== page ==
PHILADELPHIA (8/18/14)--Credit unions could be facing a "huge overhaul" with the National Credit Union Administration's risk-based capital (RBC) proposal, according to a report in the
Philadelphia Business Journal
Brian Schmitt, chief financial officer, American Heritage FCU, Philadelphia, with $1.4 billion in assets, said he recommends three years to comply, not the proposed 18 months, and that his credit union's growth would be stalled.
"We need a longer period of time to react to a rule than banks," he told the
. "For us, the fact that our excess capital would dwindle from $35 million to $300,000 means we would have to stop our growth until we could build up our capital buffer sufficient to go ahead and continue to expand."
Schmitt went on to say that the rule would require American Heritage FCU to keep 10.5% of risk-based assets in capital in reserve at all times. "We're currently under rules where it's 7% so even though we didn't cause tremendous losses to the nation ... they are dramatically increasing the reserve," he added.
Michael Wishnow, senior vice president of communications and public relations, Pennsylvania Credit Union Association, said that the RBC proposal is stricter than similar proposals for banks, according to the
"If you look back through the recession, credit unions fared pretty well relative to the rest of the financial sector," he said. "We don't really need quite so stringent risk-based capital requirement, particularly those that weigh heavily on certain loan classifications. Building capital in the credit union environment is a much more difficult and slower process."
At a recent Listening Session held by the NCUA in Alexandria, Va., NCUA board member Rick Metsger said that under the current proposal, only two credit unions are considered undercapitalized.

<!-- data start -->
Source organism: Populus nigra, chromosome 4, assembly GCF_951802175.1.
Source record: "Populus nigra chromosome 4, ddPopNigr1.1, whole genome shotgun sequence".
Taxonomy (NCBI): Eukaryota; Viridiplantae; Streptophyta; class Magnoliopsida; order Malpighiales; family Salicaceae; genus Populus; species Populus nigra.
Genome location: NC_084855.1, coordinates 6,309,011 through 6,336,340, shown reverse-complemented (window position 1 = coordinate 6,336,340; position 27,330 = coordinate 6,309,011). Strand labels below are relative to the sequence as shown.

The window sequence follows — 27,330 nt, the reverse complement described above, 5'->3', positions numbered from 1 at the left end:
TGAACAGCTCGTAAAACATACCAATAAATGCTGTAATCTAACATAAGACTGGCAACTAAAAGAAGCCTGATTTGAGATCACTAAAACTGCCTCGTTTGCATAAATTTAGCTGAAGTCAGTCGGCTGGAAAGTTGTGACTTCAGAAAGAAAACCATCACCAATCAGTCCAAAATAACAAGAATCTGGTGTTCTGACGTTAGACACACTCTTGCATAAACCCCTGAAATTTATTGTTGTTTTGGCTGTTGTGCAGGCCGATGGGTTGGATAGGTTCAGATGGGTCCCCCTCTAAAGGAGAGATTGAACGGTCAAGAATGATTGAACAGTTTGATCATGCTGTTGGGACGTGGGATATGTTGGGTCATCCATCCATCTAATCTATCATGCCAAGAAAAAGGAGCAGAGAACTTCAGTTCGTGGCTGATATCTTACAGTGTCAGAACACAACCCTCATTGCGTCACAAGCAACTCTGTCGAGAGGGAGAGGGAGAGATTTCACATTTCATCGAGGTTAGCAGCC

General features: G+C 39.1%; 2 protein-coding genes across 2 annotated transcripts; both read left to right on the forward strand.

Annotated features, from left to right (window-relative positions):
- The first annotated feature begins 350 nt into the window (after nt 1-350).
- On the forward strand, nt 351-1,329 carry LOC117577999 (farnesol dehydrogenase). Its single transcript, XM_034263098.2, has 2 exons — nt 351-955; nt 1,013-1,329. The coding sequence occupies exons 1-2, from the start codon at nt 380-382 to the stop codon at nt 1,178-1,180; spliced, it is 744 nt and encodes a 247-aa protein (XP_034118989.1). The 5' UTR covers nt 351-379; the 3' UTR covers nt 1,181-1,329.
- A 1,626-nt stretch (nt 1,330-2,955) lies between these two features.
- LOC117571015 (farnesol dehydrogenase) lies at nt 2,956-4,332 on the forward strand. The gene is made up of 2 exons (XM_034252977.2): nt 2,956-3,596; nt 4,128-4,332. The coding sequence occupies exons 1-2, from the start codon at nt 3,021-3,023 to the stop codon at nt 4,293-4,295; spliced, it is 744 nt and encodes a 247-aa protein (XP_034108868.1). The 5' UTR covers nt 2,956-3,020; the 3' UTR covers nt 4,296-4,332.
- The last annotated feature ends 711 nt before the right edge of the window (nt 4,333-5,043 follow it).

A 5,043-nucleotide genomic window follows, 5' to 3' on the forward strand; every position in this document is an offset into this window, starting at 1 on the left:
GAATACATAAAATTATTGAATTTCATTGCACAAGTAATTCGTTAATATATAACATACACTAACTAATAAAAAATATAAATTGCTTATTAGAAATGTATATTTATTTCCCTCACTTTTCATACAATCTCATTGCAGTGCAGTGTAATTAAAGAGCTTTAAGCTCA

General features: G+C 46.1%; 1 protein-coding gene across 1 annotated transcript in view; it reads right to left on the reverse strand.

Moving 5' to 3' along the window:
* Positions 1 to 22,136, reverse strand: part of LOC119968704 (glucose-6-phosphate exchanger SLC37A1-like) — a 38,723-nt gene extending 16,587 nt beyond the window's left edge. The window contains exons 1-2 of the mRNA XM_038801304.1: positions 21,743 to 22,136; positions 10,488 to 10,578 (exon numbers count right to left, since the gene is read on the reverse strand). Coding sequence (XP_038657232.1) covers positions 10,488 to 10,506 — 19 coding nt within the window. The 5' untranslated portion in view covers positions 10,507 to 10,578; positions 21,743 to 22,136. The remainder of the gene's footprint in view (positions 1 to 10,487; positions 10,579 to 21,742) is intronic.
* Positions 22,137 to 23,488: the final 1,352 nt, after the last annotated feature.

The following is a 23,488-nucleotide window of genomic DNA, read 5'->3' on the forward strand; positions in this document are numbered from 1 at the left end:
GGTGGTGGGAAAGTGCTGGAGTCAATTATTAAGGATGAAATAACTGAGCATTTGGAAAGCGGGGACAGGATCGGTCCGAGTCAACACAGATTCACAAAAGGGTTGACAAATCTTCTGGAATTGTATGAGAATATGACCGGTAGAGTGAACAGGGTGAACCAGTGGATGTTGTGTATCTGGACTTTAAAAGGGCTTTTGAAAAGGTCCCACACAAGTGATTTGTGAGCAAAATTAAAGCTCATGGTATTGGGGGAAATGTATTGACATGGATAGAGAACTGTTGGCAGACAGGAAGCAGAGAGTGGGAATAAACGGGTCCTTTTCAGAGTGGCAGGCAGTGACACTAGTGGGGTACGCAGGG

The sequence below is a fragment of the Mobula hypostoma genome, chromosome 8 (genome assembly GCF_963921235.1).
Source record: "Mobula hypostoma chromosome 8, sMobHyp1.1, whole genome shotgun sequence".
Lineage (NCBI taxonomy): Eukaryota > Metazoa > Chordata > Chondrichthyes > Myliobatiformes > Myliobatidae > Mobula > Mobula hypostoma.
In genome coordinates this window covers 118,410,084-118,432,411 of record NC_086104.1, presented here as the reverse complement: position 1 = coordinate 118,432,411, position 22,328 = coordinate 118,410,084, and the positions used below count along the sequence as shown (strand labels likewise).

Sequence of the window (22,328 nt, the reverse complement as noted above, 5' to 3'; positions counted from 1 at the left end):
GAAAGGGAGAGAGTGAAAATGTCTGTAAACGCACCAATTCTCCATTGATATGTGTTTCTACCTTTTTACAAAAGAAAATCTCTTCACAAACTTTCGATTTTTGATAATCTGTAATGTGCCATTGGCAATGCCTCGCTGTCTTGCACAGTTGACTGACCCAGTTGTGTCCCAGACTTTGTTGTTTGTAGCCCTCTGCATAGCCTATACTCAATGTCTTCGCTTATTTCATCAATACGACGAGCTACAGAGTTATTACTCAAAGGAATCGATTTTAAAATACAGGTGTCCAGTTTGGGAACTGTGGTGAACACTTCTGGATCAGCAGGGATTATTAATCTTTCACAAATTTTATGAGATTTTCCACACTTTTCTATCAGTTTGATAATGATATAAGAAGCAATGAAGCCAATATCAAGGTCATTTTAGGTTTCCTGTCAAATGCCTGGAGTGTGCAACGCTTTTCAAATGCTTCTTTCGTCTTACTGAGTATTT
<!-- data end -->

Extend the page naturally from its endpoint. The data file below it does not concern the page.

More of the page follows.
"I don't think anybody here believes that out of all of the credit unions in the country, only two are struggling with capital," Metsger said. "Obviously the current rule isn't giving us a very good picture of what the capital requirement should be."
Pennsylvania Congressional lawmakers have been among the 27 senators and 332 representatives to question the proposal. Sen. Patrick Toomey (R) and Rep. Scott Perry (R) both wrote in with concerns about the proposed implementation period, risk weights and justification for the new rule.
The Credit Union National Association has advocated that the NCUA withdraw the proposal and instead pursue RBC standards as part of a multifaceted capital reform strategy. If the rule stays, CUNA has expressed concerns with the proposal's interest rate risk scheme, risk weights and implementation period.
NCUA Chair Debbie Matz has said the agency will consider the more than 2,000 comment letters on the proposal. She said the implementation period will be changed, and the risk weights will likely be adjusted as well.